PORTSMOUTH — An uptick in financial crimes and fraudulent activity across the United States has members of the Portsmouth Police Department concerned for the safety of locals.
In a time when personal connections are harder to come by due to limitations of the pandemic, residents of all ages are falling for scammers online and over the phone, according to Detective Rochelle Jones, the department’s community outreach coordinator.
“People are more susceptible to things when they’re vulnerable,” she said.
With the goal of increasing residential awareness of fraud, every Portsmouth resident and business will be receiving a scam protection and prevention pamphlet in the mail – one that identifies common phone and computer scams, gives tips on how to avoid similar scenarios and lists numerous resources where those activities can be reported.
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“We’re seeing scams (happen to people of) any age right now,” Jones said.
Those pamphlets will be mailed to residents and businesses this weekend.
The idea to send out information to locals, Jones said, was spearheaded by Capt. Darrin Sargent, and the pamphlet will have a letter from Chief Mark Newport attached to it.
In it, Newport says that the Federal Trade Commission found that last year’s top fraud crimes in the country were tied to “imposter scams.” Those included “scammers pretending to be government officials, charities, energy service providers, family members, or friends in need.”
In the 500,000 reports of those types of scams, the FTC reported a loss of $1.2 billion, Newport wrote.
“Please know that your police department continues to work diligently on financial crime investigations independently, or in collaboration with federal agencies. Identifying suspects and making arrests in some of these cases can be challenging, and financial reimbursement is not a guarantee,” Newport said in the letter. “One thing we know for sure, is that prevention is 100% effective.”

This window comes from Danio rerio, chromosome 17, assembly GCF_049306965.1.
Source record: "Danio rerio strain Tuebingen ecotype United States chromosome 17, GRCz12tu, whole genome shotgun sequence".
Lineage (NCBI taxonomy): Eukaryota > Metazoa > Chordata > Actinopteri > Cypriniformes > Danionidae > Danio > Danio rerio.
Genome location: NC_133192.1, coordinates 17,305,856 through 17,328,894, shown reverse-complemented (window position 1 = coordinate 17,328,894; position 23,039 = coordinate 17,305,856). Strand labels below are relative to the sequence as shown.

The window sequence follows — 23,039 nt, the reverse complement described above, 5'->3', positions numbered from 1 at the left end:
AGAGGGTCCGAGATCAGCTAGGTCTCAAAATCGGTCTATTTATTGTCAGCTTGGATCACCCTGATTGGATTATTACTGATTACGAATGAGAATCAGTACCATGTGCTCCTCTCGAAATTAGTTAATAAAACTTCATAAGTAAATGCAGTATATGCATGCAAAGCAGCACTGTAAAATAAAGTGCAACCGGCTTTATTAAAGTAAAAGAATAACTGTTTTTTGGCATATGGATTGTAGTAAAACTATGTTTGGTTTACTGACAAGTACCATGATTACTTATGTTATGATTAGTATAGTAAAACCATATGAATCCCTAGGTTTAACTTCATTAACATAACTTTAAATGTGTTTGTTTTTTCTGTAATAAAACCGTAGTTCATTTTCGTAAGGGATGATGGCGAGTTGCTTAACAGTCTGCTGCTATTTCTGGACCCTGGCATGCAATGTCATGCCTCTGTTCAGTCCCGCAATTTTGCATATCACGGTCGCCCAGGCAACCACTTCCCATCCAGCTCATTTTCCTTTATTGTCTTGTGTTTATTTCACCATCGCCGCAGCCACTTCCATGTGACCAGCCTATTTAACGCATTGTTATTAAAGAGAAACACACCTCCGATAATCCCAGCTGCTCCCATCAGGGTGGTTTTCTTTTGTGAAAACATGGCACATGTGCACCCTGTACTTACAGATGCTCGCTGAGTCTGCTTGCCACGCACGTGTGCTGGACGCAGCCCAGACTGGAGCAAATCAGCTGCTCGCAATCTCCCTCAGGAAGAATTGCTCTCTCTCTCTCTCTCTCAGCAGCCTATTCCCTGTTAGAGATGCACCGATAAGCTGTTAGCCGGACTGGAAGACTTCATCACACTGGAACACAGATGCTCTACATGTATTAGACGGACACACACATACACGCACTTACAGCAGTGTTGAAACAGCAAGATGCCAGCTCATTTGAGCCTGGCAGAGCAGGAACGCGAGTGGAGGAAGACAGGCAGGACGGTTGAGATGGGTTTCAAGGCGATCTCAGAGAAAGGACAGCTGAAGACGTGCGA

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Between Jan. 1, 2020 and Jan. 1, 2021, 124 reports of fraud were taken by the Portsmouth Police Department, cases that included wire fraud, computer crime theft, embezzlement, issuing bad checks, forgery and theft by extortion.
Of those cases, 97 were suspended, 21 were closed, one was deemed unfounded and five led to arrests. In all, the total reported loss was a staggering $327,674.00.
According to Jones, however, that figure should have the phrase “at least” attached to it, as monetary amounts are not given on some fraud cases.
Not all incidents go reported either, as Jones has seen a certain level of pride sometimes restrain an individual from going to the police or the necessary agencies when they’re a victim of wrongdoing.
“A lot of people think nothing’s going to happen with it or they’re embarrassed,” she said.
The comprehensive pamphlet includes, but is not limited to, common scams such as technical support calls, COVID-19 scams, fake calls of family members in trouble, identity theft, dating and romance scams, and phishing messages.
Portsmouth police recommended that residents don’t answer phone calls or messages from unrecognizable numbers, don’t send payments by prepaid card, gift cards, or wire transfer, and don’t accept social media friend requests from unknown people.
Residents are also advised not to allow themselves to be “bullied, threatened, or guilted into sending money to anyone for any reason.”
In his note, Newport says, “We care, we are here to help, we are all in this together.”
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“The information provided in this pamphlet is a proactive community outreach approach intended to help citizens and businesses be aware of scams and hopefully protect themselves (or others) from becoming victims of financial crimes,” he said. “(It is) also to provide guidance and support if you or someone you know has been taken advantage of.”
Scams can hit close to home at any moment and in plain sight, Jones said. Recently, when speaking on the phone with a family member, Jones recognized that her loved one was falling victim to fraudulent activity as she was speaking to him.
“These people are aggressive,” Jones said of the scammers.
Residents on the receiving end of fraudulent activity are encouraged to contact Jones at (603) 610-7503 or email her at [email protected]